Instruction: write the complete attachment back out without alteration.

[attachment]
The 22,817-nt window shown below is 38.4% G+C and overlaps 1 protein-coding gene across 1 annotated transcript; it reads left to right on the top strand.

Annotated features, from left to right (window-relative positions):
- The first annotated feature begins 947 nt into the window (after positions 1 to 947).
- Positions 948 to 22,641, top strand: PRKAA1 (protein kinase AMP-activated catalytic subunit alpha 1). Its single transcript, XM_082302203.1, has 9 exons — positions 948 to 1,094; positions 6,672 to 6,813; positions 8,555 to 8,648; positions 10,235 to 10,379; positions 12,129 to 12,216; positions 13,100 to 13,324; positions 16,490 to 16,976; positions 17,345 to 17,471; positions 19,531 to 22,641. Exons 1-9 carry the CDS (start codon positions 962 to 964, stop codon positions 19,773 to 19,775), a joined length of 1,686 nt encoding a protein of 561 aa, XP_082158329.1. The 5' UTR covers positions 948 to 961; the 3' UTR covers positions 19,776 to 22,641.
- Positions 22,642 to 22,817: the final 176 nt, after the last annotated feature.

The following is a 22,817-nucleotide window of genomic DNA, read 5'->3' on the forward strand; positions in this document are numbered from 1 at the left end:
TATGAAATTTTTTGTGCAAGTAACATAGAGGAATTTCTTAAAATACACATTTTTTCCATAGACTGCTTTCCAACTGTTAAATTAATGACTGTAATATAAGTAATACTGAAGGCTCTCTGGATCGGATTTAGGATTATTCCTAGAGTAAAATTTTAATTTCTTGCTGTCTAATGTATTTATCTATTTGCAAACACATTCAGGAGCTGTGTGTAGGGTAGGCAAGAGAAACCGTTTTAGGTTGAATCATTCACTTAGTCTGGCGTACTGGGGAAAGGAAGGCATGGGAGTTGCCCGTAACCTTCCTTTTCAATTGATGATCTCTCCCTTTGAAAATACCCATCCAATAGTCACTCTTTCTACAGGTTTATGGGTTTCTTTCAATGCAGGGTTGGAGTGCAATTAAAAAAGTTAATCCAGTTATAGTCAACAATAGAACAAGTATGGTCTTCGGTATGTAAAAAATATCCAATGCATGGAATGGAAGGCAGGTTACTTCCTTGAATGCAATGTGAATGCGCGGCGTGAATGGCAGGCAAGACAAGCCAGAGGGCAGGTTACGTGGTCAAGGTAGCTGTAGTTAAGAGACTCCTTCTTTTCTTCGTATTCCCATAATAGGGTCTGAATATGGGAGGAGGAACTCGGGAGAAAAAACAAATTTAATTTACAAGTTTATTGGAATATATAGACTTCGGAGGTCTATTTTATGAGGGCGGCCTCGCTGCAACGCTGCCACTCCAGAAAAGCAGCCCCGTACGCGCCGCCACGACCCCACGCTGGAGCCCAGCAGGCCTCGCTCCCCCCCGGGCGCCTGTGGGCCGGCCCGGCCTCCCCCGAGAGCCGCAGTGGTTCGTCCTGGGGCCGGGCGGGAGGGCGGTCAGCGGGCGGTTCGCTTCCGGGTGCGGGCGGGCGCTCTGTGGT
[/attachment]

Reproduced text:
The 22,817-nt window shown below is 38.4% G+C and overlaps 1 protein-coding gene across 1 annotated transcript; it reads left to right on the top strand.

Annotated features, from left to right (window-relative positions):
- The first annotated feature begins 947 nt into the window (after positions 1 to 947).
- Positions 948 to 22,641, top strand: PRKAA1 (protein kinase AMP-activated catalytic subunit alpha 1). Its single transcript, XM_082302203.1, has 9 exons — positions 948 to 1,094; positions 6,672 to 6,813; positions 8,555 to 8,648; positions 10,235 to 10,379; positions 12,129 to 12,216; positions 13,100 to 13,324; positions 16,490 to 16,976; positions 17,345 to 17,471; positions 19,531 to 22,641. Exons 1-9 carry the CDS (start codon positions 962 to 964, stop codon positions 19,773 to 19,775), a joined length of 1,686 nt encoding a protein of 561 aa, XP_082158329.1. The 5' UTR covers positions 948 to 961; the 3' UTR covers positions 19,776 to 22,641.
- Positions 22,642 to 22,817: the final 176 nt, after the last annotated feature.

The following is a 22,817-nucleotide window of genomic DNA, read 5'->3' on the forward strand; positions in this document are numbered from 1 at the left end:
TATGAAATTTTTTGTGCAAGTAACATAGAGGAATTTCTTAAAATACACATTTTTTCCATAGACTGCTTTCCAACTGTTAAATTAATGACTGTAATATAAGTAATACTGAAGGCTCTCTGGATCGGATTTAGGATTATTCCTAGAGTAAAATTTTAATTTCTTGCTGTCTAATGTATTTATCTATTTGCAAACACATTCAGGAGCTGTGTGTAGGGTAGGCAAGAGAAACCGTTTTAGGTTGAATCATTCACTTAGTCTGGCGTACTGGGGAAAGGAAGGCATGGGAGTTGCCCGTAACCTTCCTTTTCAATTGATGATCTCTCCCTTTGAAAATACCCATCCAATAGTCACTCTTTCTACAGGTTTATGGGTTTCTTTCAATGCAGGGTTGGAGTGCAATTAAAAAAGTTAATCCAGTTATAGTCAACAATAGAACAAGTATGGTCTTCGGTATGTAAAAAATATCCAATGCATGGAATGGAAGGCAGGTTACTTCCTTGAATGCAATGTGAATGCGCGGCGTGAATGGCAGGCAAGACAAGCCAGAGGGCAGGTTACGTGGTCAAGGTAGCTGTAGTTAAGAGACTCCTTCTTTTCTTCGTATTCCCATAATAGGGTCTGAATATGGGAGGAGGAACTCGGGAGAAAAAACAAATTTAATTTACAAGTTTATTGGAATATATAGACTTCGGAGGTCTATTTTATGAGGGCGGCCTCGCTGCAACGCTGCCACTCCAGAAAAGCAGCCCCGTACGCGCCGCCACGACCCCACGCTGGAGCCCAGCAGGCCTCGCTCCCCCCCGGGCGCCTGTGGGCCGGCCCGGCCTCCCCCGAGAGCCGCAGTGGTTCGTCCTGGGGCCGGGCGGGAGGGCGGTCAGCGGGCGGTTCGCTTCCGGGTGCGGGCGGGCGCTCTGTGGT